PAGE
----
Frank Thorne was without a doubt one of the most unconventional artists in the world of comics; he worked in numerous traditional genres — finally finding his forte as one of the industry's most talented proponents of what has been categorized as erotic comic book storytelling. Thorne unexpectedly passed away on Sunday, March 7, 2021, and his wife Marilyn died shortly afterwards. His output was a celebration of the unrestrained use of the female form in sequential tales. Thorne's work's association with prurient content is not accurate, as his stories are not comparable in today's context of “eroticism,” which is, well, vigorously more graphic, lacking in virtually any restraint and usually devoid of humor and parody. Thorne’s influences are numerous and are not entirely grounded in comic books and strips but also include literary allusions, as he was clearly inspired by writers ranging from Tolkien, Malory, and Campbell.
Thorne started his career selling illustrations to pulp magazines while still in high school but gravitated to work in comics. His formal art education was at the Art Career School in Manhattan, but as with most comic book storytellers from his generation his biggest influence was newspaper strips, especially the work of Hal Foster, Alex Raymond, and Neil O'Keeffe. Raymond's spell was the most obvious, but as his work matured Thorne found his own individual voice.
By 1948 he had found steady work for comic book publisher Standard, penciling romance comics. At the ripe old age of 21, he walked into King Features, samples in hand, and landed the job of penciling and inking the Perry Mason strip which he worked on for almost two years.
Thorne was also beginning a long association with Dell Comics, starting in 1952, working on titles ranging from Sargent Preston of the Yukon, Flash Gordon, The Green Hornet, Tom Corbett, Space Cadet, and Jungle Jim. He additionally worked on film and television adaptations the like of Moby Dick and The Twilight Zone. Thorne did more freelance work penciling, and inking the Dr. Guy Bennett comic strip from 1957 to 1963.
He turned in work at DC on war, adventure, and mystery titles and began an association at the House of Ideas which would finally result in him attaining significant attention from fans of comics all over the world; in late 1975 he began working on the female warrior “Red Sonja” published in Marvel Feature #2, release dated January, 1976. Thorne's tenure on the strip gained him renown with audiences, both male and female, and lasted almost two years. So popular was his version of the red-headed avenger that a convention honoring the character, the first of its kind to focus on one singular hero (heroine, actually), took place in 1976 at Mount Laurel, New Jersey, the “Sonja Con.”
Dissatisfied with the limitations imposed by the mainstream comics medium, Thorne left the strip to work on another female warrior of his own creation, Ghita of Alizarr. The rest is graphic storytelling history. Ghita first saw publication in Warren's 1984 #7, release dated August, 1979. Thorne continued to publish Ghita in issues #8 and 10, then switching to Warren’s 1994 with issues #11-14.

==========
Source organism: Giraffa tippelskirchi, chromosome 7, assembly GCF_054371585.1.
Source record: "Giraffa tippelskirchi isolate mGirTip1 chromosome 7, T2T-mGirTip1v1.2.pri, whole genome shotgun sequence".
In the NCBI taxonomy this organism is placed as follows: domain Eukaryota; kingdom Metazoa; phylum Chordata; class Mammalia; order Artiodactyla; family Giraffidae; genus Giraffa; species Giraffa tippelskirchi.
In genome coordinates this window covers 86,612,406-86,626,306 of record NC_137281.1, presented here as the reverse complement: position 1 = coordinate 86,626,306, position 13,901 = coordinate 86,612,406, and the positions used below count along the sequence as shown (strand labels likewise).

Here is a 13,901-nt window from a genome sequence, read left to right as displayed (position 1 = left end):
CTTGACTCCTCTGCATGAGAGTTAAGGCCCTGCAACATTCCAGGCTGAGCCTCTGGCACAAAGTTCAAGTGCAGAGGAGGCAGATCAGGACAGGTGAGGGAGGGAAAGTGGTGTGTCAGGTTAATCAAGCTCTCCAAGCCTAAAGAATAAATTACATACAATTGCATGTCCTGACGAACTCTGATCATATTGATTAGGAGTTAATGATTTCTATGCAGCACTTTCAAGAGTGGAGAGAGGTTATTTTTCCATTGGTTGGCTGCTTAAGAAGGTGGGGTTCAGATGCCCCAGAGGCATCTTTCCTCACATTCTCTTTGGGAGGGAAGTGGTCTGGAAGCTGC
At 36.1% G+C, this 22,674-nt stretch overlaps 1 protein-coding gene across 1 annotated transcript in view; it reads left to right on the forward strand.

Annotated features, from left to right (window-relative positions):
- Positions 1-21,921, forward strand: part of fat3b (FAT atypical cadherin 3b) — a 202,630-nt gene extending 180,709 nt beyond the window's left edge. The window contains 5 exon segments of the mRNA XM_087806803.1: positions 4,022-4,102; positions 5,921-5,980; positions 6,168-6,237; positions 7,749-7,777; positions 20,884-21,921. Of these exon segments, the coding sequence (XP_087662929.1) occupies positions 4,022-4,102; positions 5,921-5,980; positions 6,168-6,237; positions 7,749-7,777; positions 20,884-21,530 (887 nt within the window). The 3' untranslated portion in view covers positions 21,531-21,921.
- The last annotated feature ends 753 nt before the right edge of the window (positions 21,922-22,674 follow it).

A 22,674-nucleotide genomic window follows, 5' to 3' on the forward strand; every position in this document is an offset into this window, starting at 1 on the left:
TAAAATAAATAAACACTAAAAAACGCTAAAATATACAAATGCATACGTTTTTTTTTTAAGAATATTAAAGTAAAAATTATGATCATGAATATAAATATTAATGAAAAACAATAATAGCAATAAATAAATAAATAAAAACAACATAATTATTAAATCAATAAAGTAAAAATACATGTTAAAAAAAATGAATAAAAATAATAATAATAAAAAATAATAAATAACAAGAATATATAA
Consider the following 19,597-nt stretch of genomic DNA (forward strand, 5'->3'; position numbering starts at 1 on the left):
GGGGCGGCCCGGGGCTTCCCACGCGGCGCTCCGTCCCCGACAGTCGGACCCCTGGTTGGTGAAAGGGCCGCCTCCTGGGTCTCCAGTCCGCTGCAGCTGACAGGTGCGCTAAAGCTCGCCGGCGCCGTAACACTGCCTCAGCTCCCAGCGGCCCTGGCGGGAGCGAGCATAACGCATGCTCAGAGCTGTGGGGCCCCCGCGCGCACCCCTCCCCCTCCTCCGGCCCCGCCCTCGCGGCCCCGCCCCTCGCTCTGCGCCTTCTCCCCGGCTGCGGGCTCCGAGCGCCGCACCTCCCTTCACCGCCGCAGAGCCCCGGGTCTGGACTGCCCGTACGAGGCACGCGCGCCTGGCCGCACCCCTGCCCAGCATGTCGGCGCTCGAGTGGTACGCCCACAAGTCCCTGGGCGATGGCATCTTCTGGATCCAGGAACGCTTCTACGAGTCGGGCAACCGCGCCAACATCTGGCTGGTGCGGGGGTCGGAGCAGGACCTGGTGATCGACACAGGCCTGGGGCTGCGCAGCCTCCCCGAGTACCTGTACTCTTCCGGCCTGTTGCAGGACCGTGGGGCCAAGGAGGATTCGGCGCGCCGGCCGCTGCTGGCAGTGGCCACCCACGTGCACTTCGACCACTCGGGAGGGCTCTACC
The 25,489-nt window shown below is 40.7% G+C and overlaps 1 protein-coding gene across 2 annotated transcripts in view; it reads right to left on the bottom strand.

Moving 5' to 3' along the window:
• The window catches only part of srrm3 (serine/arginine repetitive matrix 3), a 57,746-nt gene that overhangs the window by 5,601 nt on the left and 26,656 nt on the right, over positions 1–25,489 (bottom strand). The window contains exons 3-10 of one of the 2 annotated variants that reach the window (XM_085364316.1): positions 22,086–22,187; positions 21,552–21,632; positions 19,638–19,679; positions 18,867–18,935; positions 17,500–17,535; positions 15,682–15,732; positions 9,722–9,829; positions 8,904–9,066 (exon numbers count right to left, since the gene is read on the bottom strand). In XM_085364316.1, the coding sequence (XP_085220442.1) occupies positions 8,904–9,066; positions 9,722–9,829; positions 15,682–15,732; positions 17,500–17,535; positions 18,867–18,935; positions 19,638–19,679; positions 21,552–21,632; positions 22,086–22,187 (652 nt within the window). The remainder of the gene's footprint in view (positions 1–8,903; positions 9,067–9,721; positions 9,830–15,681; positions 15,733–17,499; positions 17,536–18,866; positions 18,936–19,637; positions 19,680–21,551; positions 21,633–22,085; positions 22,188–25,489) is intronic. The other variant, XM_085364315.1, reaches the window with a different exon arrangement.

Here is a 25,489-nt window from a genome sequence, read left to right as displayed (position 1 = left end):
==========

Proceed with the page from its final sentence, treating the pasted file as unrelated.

Thorne continued Ghita’s adventures with The Thousand Wizards of Urd, first published in Warren’s 1994 #17, release dated February, 1981, and continuing until #21, then skipping to #24-26, and 28-29. Ghita’s adventures went through various versions over the years as they were reprinted and printed in Spain, Germany, and Italy. Finally, this year, Hermes Press published the definitive versions of these stories, which in the vernacular of today, would be called the “Director’s Cut.”
Ghita’s last adventure, The Deathman’s Head, was published in Eros Comics’ The Erotic World’s of Frank Thorne #1, release dated October, 1990.
Thorne, in the tradition of many noteworthy artists of the comics, lent his talents in creating a cartoon for Playboy, “Moonshine McJugs,” which ran for 20 years and won him the Playboy Editorial Award.
In 1984 he created Lann, a female adventurer in a surreal future, which was printed in various publications starting in Heavy Metal #3, release dated June, 1984. The feature continued in issues 5, 6, and 8. The second Lann story was published by Eros/Fantagraphics in The Erotic Worlds of Frank Thorne #4 in 1990. The last story was published, again by Eros/Fantagraphics in Lann #1 in 1991.
Thorne worked on numerous projects during the next twenty or so years: Danger Rangerett for National Lampoon, Ribit! for Comico and of course, more Ghita — illustrations, concepts, and a series of published and unpublished print books.
Ribit! was Thorne’s swan song to mainstream comics — it eschewed, for a brief moment, his focus on erotic storytelling — although it can’t be denied that a sexual flavor is clearly hinted at in the story. In 1988 Thorne was approached by comics publisher Comico to create the project. The original concept had the story being titled “Spawn of Sorcery,” which was vetoed by the book’s editor. The comics saw print from January, 1989 (issue #1) through April, 1989 (issue #4).
Thorne anticipated the story arc would be collected in a graphic novel, which was finally published by Hermes Press in 2020. Indeed, for the past five years Hermes Press has been publishing a comprehensive library of Thorne's output.
Thorne worked on film documentaries and published more cartoons in Golden Magazine, High Times, Hustler, and Vanity Fair. His was a vision that defied the established order of comic books and acknowledged that sequential storytelling could embrace myths and fantasy which were compelling and aimed at a more mature audience.
On a personal note: I dealt with Frank on numerous occasions as his publisher and he had a quick wit, a self-deprecating sense of humor and was the classic definition of an erasable gentleman. The world is indeed a poorer place without him. He will be sorely missed by everyone at Hermes Press.